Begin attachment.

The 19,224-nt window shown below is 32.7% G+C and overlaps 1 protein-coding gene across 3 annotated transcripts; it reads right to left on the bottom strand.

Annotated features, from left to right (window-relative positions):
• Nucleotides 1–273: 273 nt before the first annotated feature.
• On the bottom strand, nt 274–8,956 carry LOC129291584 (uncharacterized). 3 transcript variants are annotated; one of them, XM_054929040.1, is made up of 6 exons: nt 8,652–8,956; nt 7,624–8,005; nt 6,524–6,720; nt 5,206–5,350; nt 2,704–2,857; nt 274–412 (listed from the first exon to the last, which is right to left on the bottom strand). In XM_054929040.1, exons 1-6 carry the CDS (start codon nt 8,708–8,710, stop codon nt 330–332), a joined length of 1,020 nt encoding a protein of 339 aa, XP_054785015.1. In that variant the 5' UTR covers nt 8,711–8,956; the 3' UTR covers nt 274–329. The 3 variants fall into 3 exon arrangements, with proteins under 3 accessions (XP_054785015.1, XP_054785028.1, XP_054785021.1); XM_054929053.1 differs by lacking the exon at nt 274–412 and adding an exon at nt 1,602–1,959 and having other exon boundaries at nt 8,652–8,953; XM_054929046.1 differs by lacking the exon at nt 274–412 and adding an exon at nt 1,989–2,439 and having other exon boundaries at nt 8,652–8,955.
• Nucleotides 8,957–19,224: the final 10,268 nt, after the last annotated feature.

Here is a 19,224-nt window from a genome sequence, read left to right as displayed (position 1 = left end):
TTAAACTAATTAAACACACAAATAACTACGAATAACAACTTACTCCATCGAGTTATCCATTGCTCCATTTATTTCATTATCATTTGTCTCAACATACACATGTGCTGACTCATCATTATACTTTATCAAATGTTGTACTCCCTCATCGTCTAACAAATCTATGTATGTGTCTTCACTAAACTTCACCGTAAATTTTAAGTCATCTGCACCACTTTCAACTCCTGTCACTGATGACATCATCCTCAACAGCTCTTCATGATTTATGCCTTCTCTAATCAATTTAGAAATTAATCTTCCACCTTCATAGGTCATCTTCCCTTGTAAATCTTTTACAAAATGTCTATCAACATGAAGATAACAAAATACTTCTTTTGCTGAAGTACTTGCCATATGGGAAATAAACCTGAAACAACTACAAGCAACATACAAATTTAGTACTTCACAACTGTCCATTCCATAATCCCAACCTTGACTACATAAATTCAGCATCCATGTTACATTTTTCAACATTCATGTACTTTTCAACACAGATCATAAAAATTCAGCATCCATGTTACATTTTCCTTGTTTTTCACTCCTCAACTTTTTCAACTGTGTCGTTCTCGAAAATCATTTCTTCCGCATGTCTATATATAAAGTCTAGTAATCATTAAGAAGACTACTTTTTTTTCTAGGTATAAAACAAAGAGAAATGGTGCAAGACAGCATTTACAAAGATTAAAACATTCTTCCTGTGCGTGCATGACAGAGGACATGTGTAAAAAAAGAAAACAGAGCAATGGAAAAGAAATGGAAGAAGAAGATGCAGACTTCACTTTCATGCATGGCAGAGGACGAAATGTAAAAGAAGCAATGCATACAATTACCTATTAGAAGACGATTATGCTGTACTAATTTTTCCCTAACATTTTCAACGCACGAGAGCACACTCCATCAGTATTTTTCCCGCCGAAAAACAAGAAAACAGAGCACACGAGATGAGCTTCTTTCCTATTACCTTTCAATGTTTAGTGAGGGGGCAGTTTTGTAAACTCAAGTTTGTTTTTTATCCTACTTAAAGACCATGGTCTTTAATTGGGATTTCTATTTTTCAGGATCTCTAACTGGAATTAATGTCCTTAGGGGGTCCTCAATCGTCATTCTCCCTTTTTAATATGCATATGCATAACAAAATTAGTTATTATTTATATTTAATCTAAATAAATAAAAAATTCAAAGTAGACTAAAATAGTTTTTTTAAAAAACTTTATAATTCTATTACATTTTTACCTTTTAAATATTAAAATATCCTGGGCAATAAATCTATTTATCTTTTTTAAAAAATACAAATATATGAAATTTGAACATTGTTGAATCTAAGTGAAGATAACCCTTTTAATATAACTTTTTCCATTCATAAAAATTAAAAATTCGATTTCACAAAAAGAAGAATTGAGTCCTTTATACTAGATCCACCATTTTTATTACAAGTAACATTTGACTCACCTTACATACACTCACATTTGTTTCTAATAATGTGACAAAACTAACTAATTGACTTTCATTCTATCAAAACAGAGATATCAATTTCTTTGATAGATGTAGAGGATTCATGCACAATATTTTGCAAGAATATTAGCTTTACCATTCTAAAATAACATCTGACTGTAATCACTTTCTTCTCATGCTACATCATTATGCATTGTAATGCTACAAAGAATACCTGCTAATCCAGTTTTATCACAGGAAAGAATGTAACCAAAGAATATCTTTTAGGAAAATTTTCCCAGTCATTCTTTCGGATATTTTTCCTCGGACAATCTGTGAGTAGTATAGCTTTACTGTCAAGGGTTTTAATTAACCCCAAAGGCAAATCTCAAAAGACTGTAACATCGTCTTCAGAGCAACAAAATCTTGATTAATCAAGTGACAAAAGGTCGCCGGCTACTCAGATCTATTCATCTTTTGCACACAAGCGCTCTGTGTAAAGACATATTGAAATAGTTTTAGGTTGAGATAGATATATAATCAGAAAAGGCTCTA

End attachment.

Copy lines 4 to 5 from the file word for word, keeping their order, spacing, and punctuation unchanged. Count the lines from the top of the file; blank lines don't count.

• On the bottom strand, nt 274–8,956 carry LOC129291584 (uncharacterized). 3 transcript variants are annotated; one of them, XM_054929040.1, is made up of 6 exons: nt 8,652–8,956; nt 7,624–8,005; nt 6,524–6,720; nt 5,206–5,350; nt 2,704–2,857; nt 274–412 (listed from the first exon to the last, which is right to left on the bottom strand). In XM_054929040.1, exons 1-6 carry the CDS (start codon nt 8,708–8,710, stop codon nt 330–332), a joined length of 1,020 nt encoding a protein of 339 aa, XP_054785015.1. In that variant the 5' UTR covers nt 8,711–8,956; the 3' UTR covers nt 274–329. The 3 variants fall into 3 exon arrangements, with proteins under 3 accessions (XP_054785015.1, XP_054785028.1, XP_054785021.1); XM_054929053.1 differs by lacking the exon at nt 274–412 and adding an exon at nt 1,602–1,959 and having other exon boundaries at nt 8,652–8,953; XM_054929046.1 differs by lacking the exon at nt 274–412 and adding an exon at nt 1,989–2,439 and having other exon boundaries at nt 8,652–8,955.
• Nucleotides 8,957–19,224: the final 10,268 nt, after the last annotated feature.